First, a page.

There were always similar concerns about Nagano’s bid but no proof because records had been burned. Now, according to an abstract in English of the investigation group’s report, dated Nov. 22, 2005, new problems with the Nagano bid have been documented, including:
– Nearly $544,000 (all dollar figures are calculated at current conversion rates from Japanese yen) in souvenirs were given out during the bid, an average of about $5,700 per IOC member. The gift limit at the time under IOC rules was $200.
– More than $4.4 million was spent to entertain IOC members during the bid, an average of about $46,500 per IOC member.
– There was no accounting of how approximately $776,000 was used during the 1991 IOC session in Birmingham, England, where the host city for the 1998 WinterGames was selected.

One government official told the investigation group that the money was used for “lobbying and promotional activities, and simply there were no receipts. Therefore, a phrase like ‘unaccounted for’ is not right, because it sounds like somebody stole it.”

– The total price tag for promoting Nagano’s Olympic bid was more than $24 million, almost five times as much as Salt Lake City’s bid for the 1998 Winter Games reportedly cost.
– The previously revealed destruction of 90 boxes of bid records — possibly, the report stated, at the request of the then- prefectural governor — “should still be viewed as a criminal act,” because the records were supposed to have been maintained for five years.

A bid committee member told the investigation group that the records “probably included a great deal of IOC-related secrets and personal information — it might lead to trouble if the documents were kept.”

The investigation group concluded the reason was because during the bid “illegitimate and excessive levels of hospitality were offered” that had to be hidden from Nagano citizens.

– A signature was forged on a document required to take a ceremonial sword, reportedly valued at $13,000, out of Japan to be presented to then-IOC President Juan Antonio Samaranch. The report suggests whoever forged the signature might be guilty of a criminal offense.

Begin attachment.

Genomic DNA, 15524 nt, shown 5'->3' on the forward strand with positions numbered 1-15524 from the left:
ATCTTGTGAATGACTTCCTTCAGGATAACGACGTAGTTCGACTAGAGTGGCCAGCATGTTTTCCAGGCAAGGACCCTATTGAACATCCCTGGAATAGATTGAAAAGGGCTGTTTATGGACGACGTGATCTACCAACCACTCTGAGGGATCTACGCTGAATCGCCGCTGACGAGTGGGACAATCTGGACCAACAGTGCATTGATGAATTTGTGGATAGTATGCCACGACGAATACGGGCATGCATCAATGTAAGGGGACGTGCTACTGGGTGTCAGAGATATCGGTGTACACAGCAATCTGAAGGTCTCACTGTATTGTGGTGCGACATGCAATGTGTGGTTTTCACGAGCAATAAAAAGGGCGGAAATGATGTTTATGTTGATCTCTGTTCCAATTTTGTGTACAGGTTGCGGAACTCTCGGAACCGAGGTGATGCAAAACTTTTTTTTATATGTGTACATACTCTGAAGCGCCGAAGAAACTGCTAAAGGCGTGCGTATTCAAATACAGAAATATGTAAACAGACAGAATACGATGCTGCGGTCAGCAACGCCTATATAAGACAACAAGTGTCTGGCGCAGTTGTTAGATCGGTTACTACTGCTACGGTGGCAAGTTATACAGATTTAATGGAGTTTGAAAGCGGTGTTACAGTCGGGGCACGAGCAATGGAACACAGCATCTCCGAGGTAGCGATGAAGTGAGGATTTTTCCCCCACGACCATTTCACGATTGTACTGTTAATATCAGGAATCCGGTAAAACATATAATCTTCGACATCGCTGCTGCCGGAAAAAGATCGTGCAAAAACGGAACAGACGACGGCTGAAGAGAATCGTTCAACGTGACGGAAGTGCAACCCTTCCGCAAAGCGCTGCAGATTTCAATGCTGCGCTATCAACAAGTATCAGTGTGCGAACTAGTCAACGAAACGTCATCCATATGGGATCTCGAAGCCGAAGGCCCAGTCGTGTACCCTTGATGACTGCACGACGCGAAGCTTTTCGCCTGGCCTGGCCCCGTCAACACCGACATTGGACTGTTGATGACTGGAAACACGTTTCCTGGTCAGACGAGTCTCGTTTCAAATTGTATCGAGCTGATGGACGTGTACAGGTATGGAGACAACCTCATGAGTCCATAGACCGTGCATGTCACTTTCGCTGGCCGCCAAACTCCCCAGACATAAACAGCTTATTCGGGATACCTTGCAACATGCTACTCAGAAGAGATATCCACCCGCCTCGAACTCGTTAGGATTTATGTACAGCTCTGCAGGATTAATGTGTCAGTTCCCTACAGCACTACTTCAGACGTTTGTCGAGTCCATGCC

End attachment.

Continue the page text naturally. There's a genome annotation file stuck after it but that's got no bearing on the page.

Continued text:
The report appears to confirm the suspicions many had after Salt Lake City became the subject of local, national and international investigations. Rumors had started shortly after Nagano’s victory about IOC members having been provided with geishas and expensive artwork and electronics.
One story frequently told was that the Nagano bid committee reportedly gave members of the IOC expensive video cameras just before the IOC vote, while Salt Lake City’s bid team handed out disposable cameras.
Among the critics was Sen. Orrin Hatch, R-Utah, who blamed Salt Lake City’s loss to Nagano on “corruption,” later claiming “Japanese leadership just basically bought the Olympics. . . . We were swindled out of it.”
But soon after the Salt Lake scandal surfaced, it was revealed that Nagano had set fire to its bid records. That appeared to make it impossible to verify allegations that theJapanese city violated IOC rules.
The Nagano investigation group, however, was able to piece together information at least about how much money was spent, by combing through a pile of documents that weren’t destroyed and interviewingJapanese bid and Olympic officials. Their report does not include details of what the Nagano bid actually purchased for IOC members.
But even though the report “revealed new findings, including how much public money has been misused,” there has been little reaction to it, according to journalist Tatsuya Iwase, one of five members appointed to the group created by Nagano Gov. Yasuo Tanaka in February 2004.
Despite the lack of interest, though, Iwase said in an e-mail that the advisory group is continuing to look at the impact of the Olympics on the finances of Nagano, a relatively rural mountain region known as the “Roof of Japan.”
Anti-Olympic activists in Nagano have long questioned the amount of money invested in the 1998 Winter Games, complaining that residents have been left with little more than debt.